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Showing posts from 2013

You want to eat your neighbour?

It sounds a bit cheesy - and it smells like it. As reported in Nature (vol 503, Nov 14, 2013), a bunch of science artists at the Dublin Science Gallery presents a cream-cheese that is prepared from milk and cultures from a persons skin. They don't expect you to eat that monster, though. The whole event is rather about life after nature - it is about manipulating biology, designing life-forms, hacking evolution. Not necessarily with the goal to entertain the fromage-conoisseur. The Science Gallery is one of a few projects aiming at getting the excitement of science to the public, and doing so not by mashing up sci-fi talk with scientoid babble (the ubiquituous time-travel, worm-holes (not in cheese but in space-time, for once), and code-breaking quantum computing, topped off with mind-numbing what-if stories of the kind bigthink and their protagonist Michio Kaku like to sponsor). Instead they show off the excitement and the real emotions of a scientifically curious approach to

Kings will fall

Us wannabe-managers get flooded by offers for management-courses all the time. There are wonderful things to be learned: how to manage your time (hey, do you actually have any time left, that you would like to manage? What kind of manager are you?).They teach you negotiation skills (if you don't have them, the guy on the other side of the table will always outsmart you - minutes before you even get a chance to have a glance at your cheat-sheet, because as they say 'either you are at the table or you are on the menu'). Oh, and yes, team-building skills (just accept, that nobody wants to be in your team anyway, let alone have you as the leader, if you are not male, extremly handsome, witty, generous, nonchalant and self-confident). There are hundreds such training-camps every year, every place. And they all promise to help you. The more expensive the better. But they don't. The best they can do, is open your eyes for your weaknesses, tell you some tricks, give you a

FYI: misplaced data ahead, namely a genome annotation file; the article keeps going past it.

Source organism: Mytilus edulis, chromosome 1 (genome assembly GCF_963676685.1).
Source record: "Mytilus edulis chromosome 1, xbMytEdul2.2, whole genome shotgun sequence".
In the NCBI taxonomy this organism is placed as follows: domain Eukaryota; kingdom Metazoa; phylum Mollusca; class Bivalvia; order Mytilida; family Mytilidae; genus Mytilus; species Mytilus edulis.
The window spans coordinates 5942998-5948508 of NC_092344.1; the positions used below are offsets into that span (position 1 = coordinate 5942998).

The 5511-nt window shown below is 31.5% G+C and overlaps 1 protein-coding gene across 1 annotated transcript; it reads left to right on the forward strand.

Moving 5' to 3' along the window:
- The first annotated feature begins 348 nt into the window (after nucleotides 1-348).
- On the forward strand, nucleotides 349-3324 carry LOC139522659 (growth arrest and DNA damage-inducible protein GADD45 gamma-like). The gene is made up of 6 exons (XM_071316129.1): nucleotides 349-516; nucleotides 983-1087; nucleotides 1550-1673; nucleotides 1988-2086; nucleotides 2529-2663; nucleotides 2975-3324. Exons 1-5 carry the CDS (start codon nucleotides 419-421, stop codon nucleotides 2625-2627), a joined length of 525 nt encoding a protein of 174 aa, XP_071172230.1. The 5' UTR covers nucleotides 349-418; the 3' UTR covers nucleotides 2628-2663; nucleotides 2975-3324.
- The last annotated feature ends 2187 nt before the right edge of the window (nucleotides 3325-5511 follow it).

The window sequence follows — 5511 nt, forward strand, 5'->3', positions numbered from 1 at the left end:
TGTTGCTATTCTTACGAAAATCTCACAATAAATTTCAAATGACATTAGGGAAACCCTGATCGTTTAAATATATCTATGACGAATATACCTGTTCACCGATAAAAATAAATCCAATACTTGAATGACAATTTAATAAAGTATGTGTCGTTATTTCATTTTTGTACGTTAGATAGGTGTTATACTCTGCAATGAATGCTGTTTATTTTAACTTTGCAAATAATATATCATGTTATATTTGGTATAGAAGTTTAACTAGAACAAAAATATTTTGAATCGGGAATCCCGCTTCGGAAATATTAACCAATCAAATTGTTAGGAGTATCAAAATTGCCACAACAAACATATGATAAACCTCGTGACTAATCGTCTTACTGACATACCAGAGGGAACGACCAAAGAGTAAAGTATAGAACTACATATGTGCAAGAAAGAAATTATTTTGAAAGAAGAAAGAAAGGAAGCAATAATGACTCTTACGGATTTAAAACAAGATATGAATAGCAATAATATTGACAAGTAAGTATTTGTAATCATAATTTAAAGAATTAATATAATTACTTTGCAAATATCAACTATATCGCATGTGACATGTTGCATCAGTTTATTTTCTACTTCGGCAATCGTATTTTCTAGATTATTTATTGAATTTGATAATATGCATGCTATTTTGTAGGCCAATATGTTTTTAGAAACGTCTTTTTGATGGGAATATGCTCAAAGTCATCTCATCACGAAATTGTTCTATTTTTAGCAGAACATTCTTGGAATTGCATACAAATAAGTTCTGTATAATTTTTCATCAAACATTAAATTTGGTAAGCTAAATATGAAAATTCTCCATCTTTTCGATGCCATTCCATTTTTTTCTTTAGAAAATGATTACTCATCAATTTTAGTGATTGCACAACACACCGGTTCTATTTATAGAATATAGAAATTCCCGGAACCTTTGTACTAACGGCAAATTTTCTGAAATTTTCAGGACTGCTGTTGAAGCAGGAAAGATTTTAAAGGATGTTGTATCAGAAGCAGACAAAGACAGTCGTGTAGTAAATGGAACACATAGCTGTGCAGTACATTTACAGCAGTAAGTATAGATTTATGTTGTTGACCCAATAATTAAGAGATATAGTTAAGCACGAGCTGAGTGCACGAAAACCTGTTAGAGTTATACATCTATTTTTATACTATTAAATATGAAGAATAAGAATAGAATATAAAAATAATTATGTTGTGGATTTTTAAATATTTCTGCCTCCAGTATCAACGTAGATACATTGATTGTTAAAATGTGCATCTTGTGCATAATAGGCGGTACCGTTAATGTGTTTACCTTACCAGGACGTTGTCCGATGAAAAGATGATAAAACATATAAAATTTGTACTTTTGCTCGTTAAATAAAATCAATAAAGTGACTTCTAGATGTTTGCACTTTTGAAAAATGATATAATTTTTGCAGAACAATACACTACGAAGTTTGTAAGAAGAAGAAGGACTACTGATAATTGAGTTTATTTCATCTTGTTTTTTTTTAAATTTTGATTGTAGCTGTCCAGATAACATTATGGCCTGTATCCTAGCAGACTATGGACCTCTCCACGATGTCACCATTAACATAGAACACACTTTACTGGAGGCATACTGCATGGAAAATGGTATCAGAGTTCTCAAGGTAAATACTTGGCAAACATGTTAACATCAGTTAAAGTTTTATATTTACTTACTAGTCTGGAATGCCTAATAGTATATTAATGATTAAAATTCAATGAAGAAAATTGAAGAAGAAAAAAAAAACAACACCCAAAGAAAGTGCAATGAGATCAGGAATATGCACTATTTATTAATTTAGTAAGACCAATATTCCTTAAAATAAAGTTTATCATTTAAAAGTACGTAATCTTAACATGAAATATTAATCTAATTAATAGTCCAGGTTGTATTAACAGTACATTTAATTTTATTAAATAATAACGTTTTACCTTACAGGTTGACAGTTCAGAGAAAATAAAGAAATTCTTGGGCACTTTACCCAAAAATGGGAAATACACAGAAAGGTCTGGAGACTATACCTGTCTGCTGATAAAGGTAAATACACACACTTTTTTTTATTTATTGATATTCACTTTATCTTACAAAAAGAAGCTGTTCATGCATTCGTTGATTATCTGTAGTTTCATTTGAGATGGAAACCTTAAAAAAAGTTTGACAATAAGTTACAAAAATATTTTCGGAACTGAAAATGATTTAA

The Value of Science

The number of publications and citations, possibly rescaled into more complex relations like the Hirsch-index or fashionable derivatives thereof, are widely accepted parameters to quantify ,scientific quality‘.  In times of scarce financial resources, transparency is imperative for allocating funds, and it is more than understandable that substantial investments in science are best legitimized by ,useful‘ research results.  This goes along with the belief that scientific quality can somehow be objectively measured and the whole process of 'doing science' can ultimately be subjected to some sort of controlling.  While the drive for excellence and usefulness is agreed upon - their definition and measurability, however, is far from clear. It seems rather straightforward to translate usefulness into technological applicability of the research results, favouring in general strictly application-orientated and and even product-driven applied research over basic research, which o